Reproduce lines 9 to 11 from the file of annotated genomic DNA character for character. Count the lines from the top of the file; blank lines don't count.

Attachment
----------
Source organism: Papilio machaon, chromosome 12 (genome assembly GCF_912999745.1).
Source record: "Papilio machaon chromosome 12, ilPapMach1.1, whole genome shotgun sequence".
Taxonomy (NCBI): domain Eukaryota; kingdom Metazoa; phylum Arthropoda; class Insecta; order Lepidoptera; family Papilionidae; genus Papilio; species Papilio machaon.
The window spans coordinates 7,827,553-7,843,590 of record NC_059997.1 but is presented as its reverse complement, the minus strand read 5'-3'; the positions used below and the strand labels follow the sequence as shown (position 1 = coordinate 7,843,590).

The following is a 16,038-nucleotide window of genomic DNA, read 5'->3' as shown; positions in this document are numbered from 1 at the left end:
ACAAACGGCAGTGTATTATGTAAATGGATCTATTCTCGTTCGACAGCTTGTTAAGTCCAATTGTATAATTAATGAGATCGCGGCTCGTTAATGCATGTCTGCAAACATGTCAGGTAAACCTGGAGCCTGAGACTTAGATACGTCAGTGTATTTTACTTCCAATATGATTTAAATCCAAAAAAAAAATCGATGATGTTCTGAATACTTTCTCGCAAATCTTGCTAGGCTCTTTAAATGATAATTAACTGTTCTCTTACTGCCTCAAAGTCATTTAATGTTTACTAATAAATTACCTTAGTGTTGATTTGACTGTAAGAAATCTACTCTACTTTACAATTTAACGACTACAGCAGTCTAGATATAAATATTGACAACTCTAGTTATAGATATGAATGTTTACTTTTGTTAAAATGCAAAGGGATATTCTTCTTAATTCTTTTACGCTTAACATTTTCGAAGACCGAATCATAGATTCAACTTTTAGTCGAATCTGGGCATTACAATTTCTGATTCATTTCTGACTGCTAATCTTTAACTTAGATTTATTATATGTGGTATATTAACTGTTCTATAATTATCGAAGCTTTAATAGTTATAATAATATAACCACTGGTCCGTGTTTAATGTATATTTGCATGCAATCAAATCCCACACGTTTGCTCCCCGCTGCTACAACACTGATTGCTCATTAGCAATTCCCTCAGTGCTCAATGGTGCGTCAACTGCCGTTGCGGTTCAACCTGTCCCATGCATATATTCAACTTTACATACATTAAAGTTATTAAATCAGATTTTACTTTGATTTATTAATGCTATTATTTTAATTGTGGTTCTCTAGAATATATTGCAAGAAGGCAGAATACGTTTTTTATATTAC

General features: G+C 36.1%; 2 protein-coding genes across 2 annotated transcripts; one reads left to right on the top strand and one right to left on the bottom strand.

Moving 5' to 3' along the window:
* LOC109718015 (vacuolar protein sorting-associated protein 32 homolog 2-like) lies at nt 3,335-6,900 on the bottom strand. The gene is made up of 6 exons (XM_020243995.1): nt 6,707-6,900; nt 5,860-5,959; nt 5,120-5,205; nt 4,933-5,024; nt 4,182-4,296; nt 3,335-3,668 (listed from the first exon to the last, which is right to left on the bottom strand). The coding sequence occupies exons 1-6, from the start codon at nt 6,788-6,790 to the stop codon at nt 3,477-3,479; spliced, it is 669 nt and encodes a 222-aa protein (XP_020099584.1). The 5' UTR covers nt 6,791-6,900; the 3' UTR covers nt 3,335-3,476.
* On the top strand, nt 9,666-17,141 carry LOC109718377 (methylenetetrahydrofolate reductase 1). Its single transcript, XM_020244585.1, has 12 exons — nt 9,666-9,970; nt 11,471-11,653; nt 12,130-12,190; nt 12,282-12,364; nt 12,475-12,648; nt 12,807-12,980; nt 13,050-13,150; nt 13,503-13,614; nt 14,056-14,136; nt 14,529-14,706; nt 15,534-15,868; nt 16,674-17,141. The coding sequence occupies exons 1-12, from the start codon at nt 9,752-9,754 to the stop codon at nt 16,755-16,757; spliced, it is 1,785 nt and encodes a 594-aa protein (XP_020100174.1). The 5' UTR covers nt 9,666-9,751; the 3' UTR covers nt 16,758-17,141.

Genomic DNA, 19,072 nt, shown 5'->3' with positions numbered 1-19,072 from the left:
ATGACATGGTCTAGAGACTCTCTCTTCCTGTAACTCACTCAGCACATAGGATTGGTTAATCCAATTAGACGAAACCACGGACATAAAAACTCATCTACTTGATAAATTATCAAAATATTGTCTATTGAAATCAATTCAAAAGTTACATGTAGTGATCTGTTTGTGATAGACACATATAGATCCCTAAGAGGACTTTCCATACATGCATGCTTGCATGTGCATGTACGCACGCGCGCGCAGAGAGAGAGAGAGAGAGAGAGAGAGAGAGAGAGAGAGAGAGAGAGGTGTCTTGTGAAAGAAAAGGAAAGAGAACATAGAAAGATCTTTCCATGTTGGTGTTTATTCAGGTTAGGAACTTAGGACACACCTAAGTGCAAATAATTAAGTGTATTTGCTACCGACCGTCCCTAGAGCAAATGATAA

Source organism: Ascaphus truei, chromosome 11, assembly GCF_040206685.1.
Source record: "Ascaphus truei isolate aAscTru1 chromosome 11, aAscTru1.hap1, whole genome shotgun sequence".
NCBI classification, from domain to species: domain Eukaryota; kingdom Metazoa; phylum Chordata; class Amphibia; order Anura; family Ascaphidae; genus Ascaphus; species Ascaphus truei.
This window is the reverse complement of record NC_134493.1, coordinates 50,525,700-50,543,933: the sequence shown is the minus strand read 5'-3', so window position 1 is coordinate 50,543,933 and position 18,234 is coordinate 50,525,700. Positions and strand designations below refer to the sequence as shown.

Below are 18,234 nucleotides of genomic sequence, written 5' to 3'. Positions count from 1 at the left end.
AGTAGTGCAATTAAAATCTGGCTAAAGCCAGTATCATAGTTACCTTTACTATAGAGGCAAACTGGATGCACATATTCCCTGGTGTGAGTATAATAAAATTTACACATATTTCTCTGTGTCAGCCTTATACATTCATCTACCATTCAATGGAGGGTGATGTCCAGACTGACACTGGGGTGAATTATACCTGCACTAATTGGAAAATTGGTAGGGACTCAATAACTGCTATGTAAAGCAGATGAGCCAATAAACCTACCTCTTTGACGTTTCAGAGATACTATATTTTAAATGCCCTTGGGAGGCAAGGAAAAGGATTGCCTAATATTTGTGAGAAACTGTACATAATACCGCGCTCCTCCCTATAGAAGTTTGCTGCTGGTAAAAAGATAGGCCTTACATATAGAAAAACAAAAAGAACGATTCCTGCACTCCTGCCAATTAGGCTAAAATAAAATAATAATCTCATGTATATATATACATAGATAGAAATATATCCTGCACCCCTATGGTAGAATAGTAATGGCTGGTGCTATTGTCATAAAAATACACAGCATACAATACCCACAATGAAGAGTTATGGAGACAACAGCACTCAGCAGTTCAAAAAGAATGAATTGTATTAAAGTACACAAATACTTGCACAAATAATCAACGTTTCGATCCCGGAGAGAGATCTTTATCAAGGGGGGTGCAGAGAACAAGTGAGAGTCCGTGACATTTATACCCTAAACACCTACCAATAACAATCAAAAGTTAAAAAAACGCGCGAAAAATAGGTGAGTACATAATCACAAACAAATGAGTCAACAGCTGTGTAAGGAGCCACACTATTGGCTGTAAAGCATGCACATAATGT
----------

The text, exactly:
* LOC109718015 (vacuolar protein sorting-associated protein 32 homolog 2-like) lies at nt 3,335-6,900 on the bottom strand. The gene is made up of 6 exons (XM_020243995.1): nt 6,707-6,900; nt 5,860-5,959; nt 5,120-5,205; nt 4,933-5,024; nt 4,182-4,296; nt 3,335-3,668 (listed from the first exon to the last, which is right to left on the bottom strand). The coding sequence occupies exons 1-6, from the start codon at nt 6,788-6,790 to the stop codon at nt 3,477-3,479; spliced, it is 669 nt and encodes a 222-aa protein (XP_020099584.1). The 5' UTR covers nt 6,791-6,900; the 3' UTR covers nt 3,335-3,476.
* On the top strand, nt 9,666-17,141 carry LOC109718377 (methylenetetrahydrofolate reductase 1). Its single transcript, XM_020244585.1, has 12 exons — nt 9,666-9,970; nt 11,471-11,653; nt 12,130-12,190; nt 12,282-12,364; nt 12,475-12,648; nt 12,807-12,980; nt 13,050-13,150; nt 13,503-13,614; nt 14,056-14,136; nt 14,529-14,706; nt 15,534-15,868; nt 16,674-17,141. The coding sequence occupies exons 1-12, from the start codon at nt 9,752-9,754 to the stop codon at nt 16,755-16,757; spliced, it is 1,785 nt and encodes a 594-aa protein (XP_020100174.1). The 5' UTR covers nt 9,666-9,751; the 3' UTR covers nt 16,758-17,141.

Genomic DNA, 19,072 nt, shown 5'->3' with positions numbered 1-19,072 from the left: